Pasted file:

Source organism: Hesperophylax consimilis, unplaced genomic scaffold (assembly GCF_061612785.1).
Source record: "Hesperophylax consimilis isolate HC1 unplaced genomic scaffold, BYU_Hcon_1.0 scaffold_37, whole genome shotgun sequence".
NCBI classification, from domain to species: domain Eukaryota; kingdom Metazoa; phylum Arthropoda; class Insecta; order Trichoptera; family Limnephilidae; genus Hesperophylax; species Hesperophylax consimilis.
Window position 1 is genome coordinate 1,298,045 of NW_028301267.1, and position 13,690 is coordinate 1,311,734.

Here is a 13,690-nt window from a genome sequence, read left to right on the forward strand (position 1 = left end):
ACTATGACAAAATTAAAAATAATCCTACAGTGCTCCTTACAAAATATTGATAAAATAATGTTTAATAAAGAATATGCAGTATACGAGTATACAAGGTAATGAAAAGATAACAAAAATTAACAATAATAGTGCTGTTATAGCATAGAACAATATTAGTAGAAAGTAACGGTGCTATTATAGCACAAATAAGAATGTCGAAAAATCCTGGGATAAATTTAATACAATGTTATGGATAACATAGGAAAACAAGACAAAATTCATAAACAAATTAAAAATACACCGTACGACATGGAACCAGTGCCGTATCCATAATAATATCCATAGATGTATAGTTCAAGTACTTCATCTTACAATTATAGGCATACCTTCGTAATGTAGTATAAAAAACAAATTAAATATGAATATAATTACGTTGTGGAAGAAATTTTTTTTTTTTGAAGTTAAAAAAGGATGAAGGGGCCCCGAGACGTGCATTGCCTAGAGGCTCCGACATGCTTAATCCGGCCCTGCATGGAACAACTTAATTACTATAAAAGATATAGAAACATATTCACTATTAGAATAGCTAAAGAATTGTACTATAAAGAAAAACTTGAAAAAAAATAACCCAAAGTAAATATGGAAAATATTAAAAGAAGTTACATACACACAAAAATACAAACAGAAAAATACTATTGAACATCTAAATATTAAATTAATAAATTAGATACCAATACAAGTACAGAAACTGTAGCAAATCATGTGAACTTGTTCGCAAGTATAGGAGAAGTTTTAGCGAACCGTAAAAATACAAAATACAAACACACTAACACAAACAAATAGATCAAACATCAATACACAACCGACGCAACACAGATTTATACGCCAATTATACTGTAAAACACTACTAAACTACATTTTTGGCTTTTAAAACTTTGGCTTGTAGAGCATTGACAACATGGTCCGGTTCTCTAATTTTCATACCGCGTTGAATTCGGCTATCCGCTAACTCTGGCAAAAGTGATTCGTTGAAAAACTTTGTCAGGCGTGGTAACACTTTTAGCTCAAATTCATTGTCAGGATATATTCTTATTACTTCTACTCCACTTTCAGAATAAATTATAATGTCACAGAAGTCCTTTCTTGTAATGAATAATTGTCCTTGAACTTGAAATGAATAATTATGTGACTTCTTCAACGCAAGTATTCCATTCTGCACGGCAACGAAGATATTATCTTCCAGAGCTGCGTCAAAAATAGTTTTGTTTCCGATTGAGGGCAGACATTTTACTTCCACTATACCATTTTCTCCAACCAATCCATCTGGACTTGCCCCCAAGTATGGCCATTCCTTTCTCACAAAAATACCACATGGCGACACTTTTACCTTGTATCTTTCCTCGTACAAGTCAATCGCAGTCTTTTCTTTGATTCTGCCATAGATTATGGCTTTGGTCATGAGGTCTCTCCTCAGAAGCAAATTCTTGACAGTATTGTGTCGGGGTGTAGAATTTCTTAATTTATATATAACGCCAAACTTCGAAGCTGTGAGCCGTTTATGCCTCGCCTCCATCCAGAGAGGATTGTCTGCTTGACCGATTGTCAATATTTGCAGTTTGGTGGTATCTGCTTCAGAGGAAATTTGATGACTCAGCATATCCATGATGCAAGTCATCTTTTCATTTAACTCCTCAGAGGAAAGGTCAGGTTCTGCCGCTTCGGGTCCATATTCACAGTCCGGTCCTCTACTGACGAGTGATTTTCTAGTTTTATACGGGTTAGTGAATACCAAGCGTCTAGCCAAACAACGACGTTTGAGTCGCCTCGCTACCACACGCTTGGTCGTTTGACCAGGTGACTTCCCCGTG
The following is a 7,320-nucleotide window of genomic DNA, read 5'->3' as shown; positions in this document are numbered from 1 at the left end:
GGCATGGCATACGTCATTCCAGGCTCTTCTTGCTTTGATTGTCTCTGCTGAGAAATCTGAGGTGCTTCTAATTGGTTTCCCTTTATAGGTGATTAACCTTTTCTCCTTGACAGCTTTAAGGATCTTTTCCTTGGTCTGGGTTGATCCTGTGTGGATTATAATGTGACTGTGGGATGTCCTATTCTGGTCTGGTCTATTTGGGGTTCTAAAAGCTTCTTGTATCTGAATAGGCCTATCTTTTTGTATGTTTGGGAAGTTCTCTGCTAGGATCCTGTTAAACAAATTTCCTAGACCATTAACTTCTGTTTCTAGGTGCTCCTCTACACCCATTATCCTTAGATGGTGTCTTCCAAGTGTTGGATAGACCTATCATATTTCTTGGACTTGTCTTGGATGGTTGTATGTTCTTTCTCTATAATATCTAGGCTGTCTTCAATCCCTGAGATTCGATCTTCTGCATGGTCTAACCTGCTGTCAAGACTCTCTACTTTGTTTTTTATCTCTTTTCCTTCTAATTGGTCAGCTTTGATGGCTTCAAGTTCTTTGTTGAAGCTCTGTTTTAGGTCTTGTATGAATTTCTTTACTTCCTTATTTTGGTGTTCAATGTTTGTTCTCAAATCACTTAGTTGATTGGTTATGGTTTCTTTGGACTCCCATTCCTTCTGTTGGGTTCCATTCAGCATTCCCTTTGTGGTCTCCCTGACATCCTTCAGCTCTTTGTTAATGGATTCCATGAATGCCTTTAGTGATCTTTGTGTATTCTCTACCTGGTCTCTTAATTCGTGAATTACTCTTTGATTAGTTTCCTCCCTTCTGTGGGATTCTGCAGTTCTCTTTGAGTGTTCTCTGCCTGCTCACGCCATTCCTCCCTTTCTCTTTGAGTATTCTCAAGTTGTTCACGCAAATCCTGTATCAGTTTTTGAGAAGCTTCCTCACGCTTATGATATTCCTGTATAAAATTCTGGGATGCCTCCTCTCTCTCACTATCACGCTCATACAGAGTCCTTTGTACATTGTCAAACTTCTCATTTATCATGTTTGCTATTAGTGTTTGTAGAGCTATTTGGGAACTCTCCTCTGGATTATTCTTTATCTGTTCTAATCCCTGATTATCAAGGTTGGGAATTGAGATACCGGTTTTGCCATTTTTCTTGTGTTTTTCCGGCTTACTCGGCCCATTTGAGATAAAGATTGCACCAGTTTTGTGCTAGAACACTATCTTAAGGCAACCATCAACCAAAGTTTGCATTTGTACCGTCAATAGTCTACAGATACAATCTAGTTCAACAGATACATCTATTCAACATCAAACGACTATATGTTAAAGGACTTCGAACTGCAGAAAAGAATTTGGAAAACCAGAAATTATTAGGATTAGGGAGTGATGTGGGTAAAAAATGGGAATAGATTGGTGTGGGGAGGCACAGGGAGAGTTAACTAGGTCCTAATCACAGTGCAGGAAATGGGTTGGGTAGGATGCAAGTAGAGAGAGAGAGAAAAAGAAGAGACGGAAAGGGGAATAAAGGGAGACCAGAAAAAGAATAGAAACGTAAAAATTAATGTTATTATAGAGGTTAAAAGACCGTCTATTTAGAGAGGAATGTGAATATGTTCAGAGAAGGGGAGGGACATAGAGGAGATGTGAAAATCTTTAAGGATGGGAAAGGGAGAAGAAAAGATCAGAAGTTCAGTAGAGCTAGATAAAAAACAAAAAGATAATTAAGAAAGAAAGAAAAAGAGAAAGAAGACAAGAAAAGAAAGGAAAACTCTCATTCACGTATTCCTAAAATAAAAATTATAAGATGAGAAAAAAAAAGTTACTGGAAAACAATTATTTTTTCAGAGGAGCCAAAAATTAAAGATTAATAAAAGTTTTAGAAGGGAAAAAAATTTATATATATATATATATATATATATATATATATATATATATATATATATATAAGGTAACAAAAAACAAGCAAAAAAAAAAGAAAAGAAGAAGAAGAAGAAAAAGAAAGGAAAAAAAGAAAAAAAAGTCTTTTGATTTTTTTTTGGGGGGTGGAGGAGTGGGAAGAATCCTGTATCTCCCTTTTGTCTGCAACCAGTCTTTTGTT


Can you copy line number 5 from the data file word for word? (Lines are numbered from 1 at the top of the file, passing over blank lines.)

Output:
Here is a 13,690-nt window from a genome sequence, read left to right on the forward strand (position 1 = left end):